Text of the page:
Female macropterous; body dark brown, tarsi yellow; antennal segments I-V yellow also basal half of VI. Forewing brown, with small white patch sub-basally and diffuse paler area sub-apically. Head with short, convex cheeks; occipital ridge strong and close to margin of eyes; reticulation weak on posterior collar. Antennae 8-segmented, III and IV with long apical neck, sensorium long and forked; VIII about five times as long as VII. Pronotum reticulate, with semicircular hind margin and no long setae. Metanotum with triangular area of strong sculpture. Forewing second vein with about 10 setae, first vein with about six setae at base and one or two distally. Abdominal tergites III–VII with distinctive arched sculpture; VIII with comb of long microtrichia interrupted medially; X with median split complete. Male with small circular glandular area near anterior margin on sternites VI–VIII; tergite IX with two pairs of spine-like setae followed by group of about six small tubercles.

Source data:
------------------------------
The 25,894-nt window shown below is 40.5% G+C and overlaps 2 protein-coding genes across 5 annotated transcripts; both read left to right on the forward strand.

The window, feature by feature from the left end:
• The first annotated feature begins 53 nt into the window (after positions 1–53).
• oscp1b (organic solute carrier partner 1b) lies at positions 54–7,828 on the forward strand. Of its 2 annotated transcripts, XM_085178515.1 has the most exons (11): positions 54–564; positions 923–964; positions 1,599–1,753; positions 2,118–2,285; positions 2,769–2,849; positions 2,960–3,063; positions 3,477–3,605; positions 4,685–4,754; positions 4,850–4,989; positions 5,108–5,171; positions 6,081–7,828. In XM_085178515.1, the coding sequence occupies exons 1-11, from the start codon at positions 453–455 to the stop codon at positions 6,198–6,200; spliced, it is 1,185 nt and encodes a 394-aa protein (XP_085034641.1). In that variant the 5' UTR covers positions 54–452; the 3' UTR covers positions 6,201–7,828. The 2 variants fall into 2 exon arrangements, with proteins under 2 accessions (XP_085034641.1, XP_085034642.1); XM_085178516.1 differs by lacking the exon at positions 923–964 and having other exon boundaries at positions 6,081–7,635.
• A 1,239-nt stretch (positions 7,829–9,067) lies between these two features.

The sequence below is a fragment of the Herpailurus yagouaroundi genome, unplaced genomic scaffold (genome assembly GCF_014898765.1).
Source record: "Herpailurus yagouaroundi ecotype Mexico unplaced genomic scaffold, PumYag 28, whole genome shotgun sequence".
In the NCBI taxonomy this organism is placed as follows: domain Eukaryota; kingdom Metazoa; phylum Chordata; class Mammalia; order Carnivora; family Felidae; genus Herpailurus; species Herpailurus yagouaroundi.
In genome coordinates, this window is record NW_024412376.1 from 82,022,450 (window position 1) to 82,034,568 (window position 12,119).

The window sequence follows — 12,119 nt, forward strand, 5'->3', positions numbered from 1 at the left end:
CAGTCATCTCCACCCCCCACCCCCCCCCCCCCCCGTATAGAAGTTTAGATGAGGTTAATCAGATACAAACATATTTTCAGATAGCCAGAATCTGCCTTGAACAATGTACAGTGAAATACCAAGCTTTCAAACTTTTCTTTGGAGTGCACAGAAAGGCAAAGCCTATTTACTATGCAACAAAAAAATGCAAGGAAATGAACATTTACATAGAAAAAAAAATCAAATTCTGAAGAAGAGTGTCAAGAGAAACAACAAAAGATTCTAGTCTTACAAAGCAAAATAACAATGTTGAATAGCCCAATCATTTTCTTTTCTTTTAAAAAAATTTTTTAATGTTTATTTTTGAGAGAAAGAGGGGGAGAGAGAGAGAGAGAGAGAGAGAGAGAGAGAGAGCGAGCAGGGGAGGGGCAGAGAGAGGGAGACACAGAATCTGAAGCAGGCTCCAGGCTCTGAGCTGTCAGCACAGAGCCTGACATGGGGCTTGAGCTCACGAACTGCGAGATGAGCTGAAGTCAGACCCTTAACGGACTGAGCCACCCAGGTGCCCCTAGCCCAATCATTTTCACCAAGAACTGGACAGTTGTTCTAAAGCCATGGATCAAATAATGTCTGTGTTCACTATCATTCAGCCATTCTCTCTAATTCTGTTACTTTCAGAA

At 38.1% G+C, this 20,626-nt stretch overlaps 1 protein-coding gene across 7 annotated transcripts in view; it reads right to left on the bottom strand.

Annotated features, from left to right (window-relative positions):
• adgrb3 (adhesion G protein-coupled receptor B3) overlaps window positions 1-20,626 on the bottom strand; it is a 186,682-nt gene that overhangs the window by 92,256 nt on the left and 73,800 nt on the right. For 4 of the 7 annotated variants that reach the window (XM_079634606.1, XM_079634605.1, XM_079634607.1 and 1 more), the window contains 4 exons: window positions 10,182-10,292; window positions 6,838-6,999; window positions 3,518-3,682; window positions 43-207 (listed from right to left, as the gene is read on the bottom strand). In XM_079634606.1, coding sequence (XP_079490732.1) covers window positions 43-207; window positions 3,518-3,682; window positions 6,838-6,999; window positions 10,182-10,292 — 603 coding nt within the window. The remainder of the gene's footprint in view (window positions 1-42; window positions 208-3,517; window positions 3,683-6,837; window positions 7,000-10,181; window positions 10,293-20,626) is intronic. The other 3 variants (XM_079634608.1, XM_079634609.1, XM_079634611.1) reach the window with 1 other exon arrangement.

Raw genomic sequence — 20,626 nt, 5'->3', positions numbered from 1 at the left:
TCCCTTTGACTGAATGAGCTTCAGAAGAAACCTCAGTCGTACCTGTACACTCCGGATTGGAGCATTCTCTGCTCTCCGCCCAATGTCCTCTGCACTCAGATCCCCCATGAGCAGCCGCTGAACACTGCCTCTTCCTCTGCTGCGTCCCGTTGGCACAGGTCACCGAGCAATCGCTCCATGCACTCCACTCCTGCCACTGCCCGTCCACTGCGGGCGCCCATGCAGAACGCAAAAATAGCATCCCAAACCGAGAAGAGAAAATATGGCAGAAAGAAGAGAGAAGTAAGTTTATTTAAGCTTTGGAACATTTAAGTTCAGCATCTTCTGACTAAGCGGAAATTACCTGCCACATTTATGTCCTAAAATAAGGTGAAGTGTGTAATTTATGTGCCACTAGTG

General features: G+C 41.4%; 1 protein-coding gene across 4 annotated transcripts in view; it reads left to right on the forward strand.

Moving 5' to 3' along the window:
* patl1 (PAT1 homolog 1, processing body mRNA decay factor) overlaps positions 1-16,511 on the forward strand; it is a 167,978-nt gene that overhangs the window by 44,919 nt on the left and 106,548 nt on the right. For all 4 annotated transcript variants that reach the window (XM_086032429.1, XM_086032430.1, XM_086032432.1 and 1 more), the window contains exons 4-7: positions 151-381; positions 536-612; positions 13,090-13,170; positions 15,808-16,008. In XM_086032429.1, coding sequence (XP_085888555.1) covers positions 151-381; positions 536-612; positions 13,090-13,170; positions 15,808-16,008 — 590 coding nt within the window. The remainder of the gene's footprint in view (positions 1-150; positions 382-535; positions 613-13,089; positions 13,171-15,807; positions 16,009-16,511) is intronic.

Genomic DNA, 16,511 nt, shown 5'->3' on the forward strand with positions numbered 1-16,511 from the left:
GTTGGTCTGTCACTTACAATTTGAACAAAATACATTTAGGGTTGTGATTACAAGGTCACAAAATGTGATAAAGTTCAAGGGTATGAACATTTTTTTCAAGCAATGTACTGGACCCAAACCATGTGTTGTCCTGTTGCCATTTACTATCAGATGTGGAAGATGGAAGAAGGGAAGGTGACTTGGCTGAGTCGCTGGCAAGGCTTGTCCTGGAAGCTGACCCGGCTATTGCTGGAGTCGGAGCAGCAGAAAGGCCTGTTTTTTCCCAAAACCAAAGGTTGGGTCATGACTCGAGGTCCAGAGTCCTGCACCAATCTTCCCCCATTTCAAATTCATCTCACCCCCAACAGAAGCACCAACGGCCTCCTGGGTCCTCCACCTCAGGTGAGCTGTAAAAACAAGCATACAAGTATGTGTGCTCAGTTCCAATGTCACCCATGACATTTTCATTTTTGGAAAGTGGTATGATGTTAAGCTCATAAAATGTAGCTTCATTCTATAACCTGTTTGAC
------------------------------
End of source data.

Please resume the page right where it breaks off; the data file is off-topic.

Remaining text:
A total of 25 species are listed in Helionothrips, mostly from the Asian region, but with three from Africa, H. spinosus from Australia, and one from South America that is possibly not congeneric (Mound & Marullo, 1996).
An Australian endemic—widespread in Eucalyptus sclerophyll forests of eastern Australia, also Lord Howe Island.
Smilax australis (Smilacaceae)
Adults and larvae are sometimes abundant on the older leaves of the scrambling vine, Smilax